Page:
From the Archive: Vachel Lindsay
Vachel Lindsay's relationship with Poetry began in September of 1912, when Harriet Monroe wrote a letter to the then thirty-two-year-old writer, asking if he might be inclined to send some poems her way for publication. His "General William Booth Enters Into Heaven," an impassioned ode to the founder of the Salvation Army, was published in January of the following year, marking the first of over sixty appearances by the sometimes controversial, always provocative poet. But it was his appearance at a 1914 Poetry banquet honoring William Butler Yeats that truly established Lindsay's commanding presence in the poetry world, with a show-stopping, scene-stealing recitation of his long poem "The Congo." Following an address by Yeats that can only be described as quiescent in comparison, Lindsay took to the stage like a man possessed, his thunderous recitation accompanied by swaying, jerking, and flailing movements of his arms and body, leaving the crowd equal parts bewitched and bewildered. The performance certainly put all eyes on the self-proclaimed "callow youth," with the New York Evening Post observing that "When Mr. Lindsay had finished, he was surrounded by women who wished to be his hostess at dinner. The North Shore had discovered a lion who could roar!"
Over the next seventeen years of Lindsay's life Harriet Monroe proved to be a loyal friend and steadfast supporter of his work. She provided him with monetary support whenever possible, wrote the introduction to his book The Congo and Other Poems after advocating for it to be released by her own publisher, and acquainted him with her extensive circle of friends within the poetry world and beyond. While the perpetually broke Lindsay, described as "a skilled beggar, and proud of it," pounded the pavement from coast to coast "singing for his supper," Monroe decided that what he needed was the love of a good woman. She chose as her blushing bachelorette none other than the "poetess" Sara Teasdale. Lindsay was quick to fall in love with the delicate Sara, whom he fervently courted through both letters and visits to her New York home. But Teasdale proved less enamored with the financially unstable Lindsay, and after a rather melodramatic affair, she spurned her "absurdly sensitive" and "selfish" suitor. Their friendship endured, however, as the briefly-wounded Lindsay turned his focus away from the enchantments of love and towards the lure of fame. The boisterous peculiarity of his signature recitation style put him in great demand, and Lindsay took his show on the road.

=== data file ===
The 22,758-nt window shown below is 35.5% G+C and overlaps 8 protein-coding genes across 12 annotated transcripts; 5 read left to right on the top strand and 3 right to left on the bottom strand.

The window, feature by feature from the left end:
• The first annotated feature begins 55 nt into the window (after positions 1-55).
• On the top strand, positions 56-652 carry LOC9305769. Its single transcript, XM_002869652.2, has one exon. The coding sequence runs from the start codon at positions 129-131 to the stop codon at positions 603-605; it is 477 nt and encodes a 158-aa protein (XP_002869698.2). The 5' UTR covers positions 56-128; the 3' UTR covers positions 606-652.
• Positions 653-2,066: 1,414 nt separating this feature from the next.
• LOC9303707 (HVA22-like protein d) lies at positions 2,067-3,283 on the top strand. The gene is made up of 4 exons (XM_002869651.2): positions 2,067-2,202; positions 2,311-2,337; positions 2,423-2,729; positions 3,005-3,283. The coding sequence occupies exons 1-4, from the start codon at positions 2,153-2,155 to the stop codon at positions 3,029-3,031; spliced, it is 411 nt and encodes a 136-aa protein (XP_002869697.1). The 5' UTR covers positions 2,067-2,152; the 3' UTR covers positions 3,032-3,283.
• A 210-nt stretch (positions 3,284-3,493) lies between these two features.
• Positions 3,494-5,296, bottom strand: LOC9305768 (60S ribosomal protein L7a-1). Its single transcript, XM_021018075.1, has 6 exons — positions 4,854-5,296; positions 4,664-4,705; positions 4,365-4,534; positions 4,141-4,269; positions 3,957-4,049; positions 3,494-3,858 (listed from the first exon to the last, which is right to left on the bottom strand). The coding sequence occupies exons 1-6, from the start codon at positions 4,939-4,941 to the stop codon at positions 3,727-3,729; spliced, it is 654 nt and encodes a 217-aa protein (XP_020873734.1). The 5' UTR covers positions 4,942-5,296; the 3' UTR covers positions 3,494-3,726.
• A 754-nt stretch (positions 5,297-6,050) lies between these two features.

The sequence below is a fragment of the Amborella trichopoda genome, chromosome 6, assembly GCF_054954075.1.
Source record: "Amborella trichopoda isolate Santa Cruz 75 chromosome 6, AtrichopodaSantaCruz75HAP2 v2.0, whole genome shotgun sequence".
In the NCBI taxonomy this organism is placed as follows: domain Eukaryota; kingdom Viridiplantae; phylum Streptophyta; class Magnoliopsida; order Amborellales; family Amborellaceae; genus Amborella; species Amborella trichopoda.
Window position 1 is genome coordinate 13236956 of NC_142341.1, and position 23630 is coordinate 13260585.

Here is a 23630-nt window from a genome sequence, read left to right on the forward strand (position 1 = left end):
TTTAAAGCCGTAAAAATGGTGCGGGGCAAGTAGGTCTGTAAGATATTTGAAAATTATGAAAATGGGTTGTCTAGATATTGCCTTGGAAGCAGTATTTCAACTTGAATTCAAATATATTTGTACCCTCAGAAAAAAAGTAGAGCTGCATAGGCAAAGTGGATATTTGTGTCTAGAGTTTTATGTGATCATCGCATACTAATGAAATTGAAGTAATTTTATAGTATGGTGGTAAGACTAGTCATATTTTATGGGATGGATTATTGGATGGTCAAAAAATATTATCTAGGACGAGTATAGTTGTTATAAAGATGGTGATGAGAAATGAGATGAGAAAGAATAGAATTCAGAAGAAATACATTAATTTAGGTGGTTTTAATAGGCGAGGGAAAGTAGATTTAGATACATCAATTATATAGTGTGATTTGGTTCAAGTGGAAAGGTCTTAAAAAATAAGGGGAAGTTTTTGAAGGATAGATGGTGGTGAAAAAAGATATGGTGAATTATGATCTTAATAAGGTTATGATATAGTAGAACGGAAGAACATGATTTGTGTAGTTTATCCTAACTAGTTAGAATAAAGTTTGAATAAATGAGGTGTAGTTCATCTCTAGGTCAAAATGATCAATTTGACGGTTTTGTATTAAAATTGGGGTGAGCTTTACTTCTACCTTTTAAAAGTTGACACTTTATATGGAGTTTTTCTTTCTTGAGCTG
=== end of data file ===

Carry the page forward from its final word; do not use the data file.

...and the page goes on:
In honor of our previous humor issues, this month's Web exclusive takes a look back at some early "light verse" from a poet whom The Observer once deemed to be "easily the most important living American poet." "What The Rattlesnake Said" comes from the July 1913 issue of Poetry, Lindsay's second appearance in the magazine. The following three selections appeared in August 1919 under the heading of "Whimseys." Though Lindsay apparently thought all three poems whimsical, "Kalamazoo" seems to contain the sort of outlandish prophetic voice that his serious poems were famous for; with a character like Lindsay, it's sometimes hard to figure out what was meant to be funny and what wasn't.
What the Rattlesnake Said
Davy Jones' Door-Bell
The Horrid Voice of Science